Lung cancer has been a leading cause for both male and female cancer patients worldwide (1,2). Unfortunately many of them would be diagnosed as advanced stage patients without the chance to be treated by surgery. Radiotherapy can be their alternative choice (3,4). In addition, radiotherapy has an important role in the palliation of metastatic non-small cell lung cancer (NSCLC) (5). In the 1980s, Perez launched a randomized controlled study (RTOG 7301) of various irradiation doses and fractionation schedules in the treatment of inoperable non-small-cell lung cancer. In this study, 60 Gy was firstly consolidated as an optimal dosage for radiotherapy which yielded higher tumor response, better survival and less intra thoracic recurrence than other less than 60 Gy groups (6). Since then, 60 Gy radiotherapy has been commonly accepted in treatment of advanced stage NSCLC patients. In the following clinical trial (7), concurrent radiochemotherapy has been confirmed to be beneficial for NSCLC patients. Some researchers believe that increased dosage may lead to better local control rate and longer overall survival (OS). However both acute and late toxicity results from high dosage may occur, which may hinder treatment plan and be life threatening sometimes. Therefore, several studies have been launched to explore its efficacy and its safety in clinical practice.
Clinical trials review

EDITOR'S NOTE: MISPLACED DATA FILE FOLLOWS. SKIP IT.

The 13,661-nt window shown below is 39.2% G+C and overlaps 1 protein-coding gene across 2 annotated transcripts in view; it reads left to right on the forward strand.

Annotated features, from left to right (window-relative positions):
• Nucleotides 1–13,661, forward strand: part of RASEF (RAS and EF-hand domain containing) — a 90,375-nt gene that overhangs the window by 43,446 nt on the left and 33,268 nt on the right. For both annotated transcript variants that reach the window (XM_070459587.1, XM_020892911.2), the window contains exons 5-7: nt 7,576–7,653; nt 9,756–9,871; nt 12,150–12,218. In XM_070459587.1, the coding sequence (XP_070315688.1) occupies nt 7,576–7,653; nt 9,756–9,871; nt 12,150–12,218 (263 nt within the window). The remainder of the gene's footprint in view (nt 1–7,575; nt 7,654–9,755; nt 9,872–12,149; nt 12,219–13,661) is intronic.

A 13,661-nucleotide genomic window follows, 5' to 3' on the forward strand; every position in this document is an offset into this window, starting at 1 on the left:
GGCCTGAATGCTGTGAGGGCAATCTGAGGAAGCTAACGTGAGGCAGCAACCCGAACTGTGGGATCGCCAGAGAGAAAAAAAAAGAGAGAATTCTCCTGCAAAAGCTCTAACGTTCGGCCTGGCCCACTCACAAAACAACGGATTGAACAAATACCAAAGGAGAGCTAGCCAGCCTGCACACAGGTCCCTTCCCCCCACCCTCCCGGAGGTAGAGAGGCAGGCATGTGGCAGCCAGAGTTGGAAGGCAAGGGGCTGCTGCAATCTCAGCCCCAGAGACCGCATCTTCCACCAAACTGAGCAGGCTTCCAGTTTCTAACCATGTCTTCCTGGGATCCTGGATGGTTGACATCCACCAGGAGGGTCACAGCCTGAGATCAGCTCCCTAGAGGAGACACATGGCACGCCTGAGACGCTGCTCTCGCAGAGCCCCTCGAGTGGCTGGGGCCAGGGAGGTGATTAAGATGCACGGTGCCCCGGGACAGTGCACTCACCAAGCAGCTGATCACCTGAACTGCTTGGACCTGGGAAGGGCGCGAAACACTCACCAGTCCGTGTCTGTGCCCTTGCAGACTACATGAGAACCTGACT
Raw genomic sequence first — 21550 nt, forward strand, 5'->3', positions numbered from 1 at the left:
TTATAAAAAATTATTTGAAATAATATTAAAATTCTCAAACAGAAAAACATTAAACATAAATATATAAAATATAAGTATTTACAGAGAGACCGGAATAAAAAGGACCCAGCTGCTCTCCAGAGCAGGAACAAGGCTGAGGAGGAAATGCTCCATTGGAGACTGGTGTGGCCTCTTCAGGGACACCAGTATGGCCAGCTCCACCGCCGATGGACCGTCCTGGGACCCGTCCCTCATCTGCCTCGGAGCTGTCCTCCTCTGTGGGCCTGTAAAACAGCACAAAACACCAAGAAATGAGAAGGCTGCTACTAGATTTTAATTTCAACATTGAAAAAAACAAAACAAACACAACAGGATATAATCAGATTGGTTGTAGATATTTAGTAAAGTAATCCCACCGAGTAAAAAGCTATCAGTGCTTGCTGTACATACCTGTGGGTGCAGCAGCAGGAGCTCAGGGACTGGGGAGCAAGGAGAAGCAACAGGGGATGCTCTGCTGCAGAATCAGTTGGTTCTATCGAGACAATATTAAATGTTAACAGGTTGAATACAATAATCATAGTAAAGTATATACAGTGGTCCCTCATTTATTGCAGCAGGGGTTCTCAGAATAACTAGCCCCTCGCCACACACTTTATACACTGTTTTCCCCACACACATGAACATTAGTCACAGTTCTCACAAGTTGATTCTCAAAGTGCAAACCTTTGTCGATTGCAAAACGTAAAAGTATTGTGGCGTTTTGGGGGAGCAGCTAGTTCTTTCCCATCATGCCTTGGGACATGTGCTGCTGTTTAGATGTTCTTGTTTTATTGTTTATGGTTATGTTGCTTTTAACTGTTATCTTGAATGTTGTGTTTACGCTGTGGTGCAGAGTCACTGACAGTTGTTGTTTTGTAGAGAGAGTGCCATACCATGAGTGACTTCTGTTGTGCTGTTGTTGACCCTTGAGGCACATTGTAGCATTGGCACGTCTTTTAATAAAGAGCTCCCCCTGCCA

In 2004, Socinski (8) had performed a dose escalation phase I study with the help of three-dimensional thoracic conformal radiation therapy (TCRT). In this study, all entered 29 patients were suffering from stage III non-small-cell lung cancer and 25 patients were considered assessable for evaluating the tolerability and toxicity. The TCRT dosage was escalated from 78 to 90 Gy without dose-limiting toxicity. The average maximum dose to the esophagus was 77.7 Gy (range, 70.9 to 90.0 Gy). Grade 3 esophagitis happened in four patients and this escalation of the TCRT was accomplished safely in this study. This study has confirmed that high dosage radiotherapy can be tolerated in inoperable stage III non-small-cell lung cancer patients. In 2005, Bradley (9) published the results of their three-dimensional radiotherapy dose-escalation phase I–II study (RTOG 9311). One hundred and seventy-nine patients entered this study and 177 patients were eligible. Among them, 83 patients were stage III NSCLC patients. In this cohort, patients were stratified at escalating radiation dose levels depending on the percentage of the total lung volume that received >20 Gy with the treatment plan (V20). Patients with a V20 <25% (group 1) received 70.9, 77.4, 83.8, and 90.3 Gy successively. Patients with a V20 of 25–36% (group 2) received doses of 70.9 and 77.4 Gy, successively. The following acute grade 3 or worse toxicities were observed for group 1: 70.9 Gy (1 case of weight loss), 77.4 Gy (nausea and hematologic toxicity in 1 case each), 83.8 Gy (1 case of hematologic toxicity), and 90.3 Gy (3 cases of lung toxicity). The following acute grade 3 or worse toxicities were observed for group 2: none at 70.9 Gy and 2 cases of lung toxicity at 77.4 Gy. No patients developed acute grade 3 or worse esophageal toxicity in group 2. In this study, the radiation dose was safely escalated to 83.8 Gy using three-dimensional conformal techniques. The 90.3-Gy dose level was too toxic, resulting in dose-related deaths in two patients. Its safety has also been consolidated in other studies (10,11). Also, locoregional control was achieved in 50–78% of patients in this study.